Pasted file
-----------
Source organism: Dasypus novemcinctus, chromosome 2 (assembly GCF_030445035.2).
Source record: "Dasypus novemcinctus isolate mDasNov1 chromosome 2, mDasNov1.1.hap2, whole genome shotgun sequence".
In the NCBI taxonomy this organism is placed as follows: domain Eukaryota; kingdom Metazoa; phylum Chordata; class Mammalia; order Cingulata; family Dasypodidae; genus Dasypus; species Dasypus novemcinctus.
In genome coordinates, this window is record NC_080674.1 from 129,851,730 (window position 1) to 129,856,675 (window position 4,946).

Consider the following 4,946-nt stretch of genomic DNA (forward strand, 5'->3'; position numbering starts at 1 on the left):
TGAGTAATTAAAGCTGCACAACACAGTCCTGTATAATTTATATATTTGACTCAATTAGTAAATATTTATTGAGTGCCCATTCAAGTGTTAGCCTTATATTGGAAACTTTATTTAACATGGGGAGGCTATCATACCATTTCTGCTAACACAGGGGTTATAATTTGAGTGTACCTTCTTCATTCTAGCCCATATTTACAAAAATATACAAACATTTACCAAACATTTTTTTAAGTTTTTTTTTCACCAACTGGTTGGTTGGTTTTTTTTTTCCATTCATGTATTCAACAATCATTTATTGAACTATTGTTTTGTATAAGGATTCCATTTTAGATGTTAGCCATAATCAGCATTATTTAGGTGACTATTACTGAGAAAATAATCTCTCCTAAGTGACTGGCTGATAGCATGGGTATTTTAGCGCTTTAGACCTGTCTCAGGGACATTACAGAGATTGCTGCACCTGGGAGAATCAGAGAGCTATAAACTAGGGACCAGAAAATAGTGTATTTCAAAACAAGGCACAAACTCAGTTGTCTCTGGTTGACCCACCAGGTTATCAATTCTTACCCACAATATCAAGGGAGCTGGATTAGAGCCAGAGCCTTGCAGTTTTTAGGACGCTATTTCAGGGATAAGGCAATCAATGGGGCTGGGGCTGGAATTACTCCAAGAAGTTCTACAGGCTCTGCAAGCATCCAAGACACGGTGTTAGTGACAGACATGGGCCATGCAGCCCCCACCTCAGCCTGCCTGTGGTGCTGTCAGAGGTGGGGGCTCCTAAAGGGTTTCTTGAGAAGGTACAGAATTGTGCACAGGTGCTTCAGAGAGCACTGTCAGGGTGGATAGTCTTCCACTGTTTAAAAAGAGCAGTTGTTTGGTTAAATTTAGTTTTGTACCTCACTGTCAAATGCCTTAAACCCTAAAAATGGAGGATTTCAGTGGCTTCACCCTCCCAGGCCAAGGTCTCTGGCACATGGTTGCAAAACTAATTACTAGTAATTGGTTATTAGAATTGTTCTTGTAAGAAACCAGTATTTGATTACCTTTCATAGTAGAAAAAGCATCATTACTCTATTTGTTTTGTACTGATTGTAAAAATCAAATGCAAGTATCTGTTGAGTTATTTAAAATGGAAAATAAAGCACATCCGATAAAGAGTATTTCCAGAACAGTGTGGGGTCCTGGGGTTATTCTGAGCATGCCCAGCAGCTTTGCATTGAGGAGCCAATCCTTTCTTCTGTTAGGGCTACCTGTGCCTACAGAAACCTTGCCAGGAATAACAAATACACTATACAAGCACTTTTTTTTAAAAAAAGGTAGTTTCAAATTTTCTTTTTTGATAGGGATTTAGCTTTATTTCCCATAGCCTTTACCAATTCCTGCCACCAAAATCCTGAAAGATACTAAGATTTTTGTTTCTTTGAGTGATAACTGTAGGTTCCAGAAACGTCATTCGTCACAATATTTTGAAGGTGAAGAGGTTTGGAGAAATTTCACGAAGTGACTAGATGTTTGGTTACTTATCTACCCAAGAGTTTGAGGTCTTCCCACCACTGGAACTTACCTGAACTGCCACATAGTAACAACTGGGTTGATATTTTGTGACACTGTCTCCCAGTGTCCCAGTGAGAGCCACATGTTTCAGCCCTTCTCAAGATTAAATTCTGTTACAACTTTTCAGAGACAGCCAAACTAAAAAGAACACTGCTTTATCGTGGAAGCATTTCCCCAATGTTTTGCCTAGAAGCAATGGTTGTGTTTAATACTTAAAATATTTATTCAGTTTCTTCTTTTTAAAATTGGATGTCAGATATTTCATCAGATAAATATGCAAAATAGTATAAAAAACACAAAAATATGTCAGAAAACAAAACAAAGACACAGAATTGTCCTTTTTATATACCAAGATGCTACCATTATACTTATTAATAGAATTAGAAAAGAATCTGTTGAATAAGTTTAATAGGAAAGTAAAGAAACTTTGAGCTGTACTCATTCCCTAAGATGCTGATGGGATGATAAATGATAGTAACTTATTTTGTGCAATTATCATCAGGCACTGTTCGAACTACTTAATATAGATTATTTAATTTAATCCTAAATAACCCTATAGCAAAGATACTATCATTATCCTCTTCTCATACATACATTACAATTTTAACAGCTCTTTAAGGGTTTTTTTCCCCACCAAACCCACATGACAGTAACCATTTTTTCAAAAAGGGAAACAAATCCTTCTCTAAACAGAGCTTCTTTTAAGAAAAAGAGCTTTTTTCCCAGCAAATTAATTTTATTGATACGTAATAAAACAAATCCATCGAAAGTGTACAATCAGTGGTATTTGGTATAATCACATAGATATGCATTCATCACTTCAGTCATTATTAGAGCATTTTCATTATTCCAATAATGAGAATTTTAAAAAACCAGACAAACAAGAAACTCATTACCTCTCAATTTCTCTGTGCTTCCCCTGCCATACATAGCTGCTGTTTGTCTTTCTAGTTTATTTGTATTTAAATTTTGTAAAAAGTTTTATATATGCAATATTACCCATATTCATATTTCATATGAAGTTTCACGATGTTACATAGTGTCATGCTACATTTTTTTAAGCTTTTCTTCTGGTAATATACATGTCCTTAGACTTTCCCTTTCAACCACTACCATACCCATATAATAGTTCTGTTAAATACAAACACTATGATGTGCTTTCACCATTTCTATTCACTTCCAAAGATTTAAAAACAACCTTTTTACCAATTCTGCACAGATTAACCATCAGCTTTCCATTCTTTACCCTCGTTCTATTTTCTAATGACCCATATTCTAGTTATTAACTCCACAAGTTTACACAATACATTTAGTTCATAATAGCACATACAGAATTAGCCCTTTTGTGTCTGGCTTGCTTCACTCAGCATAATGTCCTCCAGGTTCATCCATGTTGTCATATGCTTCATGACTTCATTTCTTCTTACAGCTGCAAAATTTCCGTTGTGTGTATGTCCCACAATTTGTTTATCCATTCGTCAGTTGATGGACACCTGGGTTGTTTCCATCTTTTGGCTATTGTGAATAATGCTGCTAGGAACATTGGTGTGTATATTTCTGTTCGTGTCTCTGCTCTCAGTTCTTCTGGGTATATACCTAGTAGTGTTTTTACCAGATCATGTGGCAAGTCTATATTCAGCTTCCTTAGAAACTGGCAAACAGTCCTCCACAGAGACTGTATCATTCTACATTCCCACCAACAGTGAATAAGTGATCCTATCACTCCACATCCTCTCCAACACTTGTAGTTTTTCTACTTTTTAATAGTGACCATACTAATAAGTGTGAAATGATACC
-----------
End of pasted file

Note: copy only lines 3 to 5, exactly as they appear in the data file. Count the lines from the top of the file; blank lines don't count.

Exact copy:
In the NCBI taxonomy this organism is placed as follows: domain Eukaryota; kingdom Metazoa; phylum Chordata; class Mammalia; order Cingulata; family Dasypodidae; genus Dasypus; species Dasypus novemcinctus.
In genome coordinates, this window is record NC_080674.1 from 129,851,730 (window position 1) to 129,856,675 (window position 4,946).

Consider the following 4,946-nt stretch of genomic DNA (forward strand, 5'->3'; position numbering starts at 1 on the left):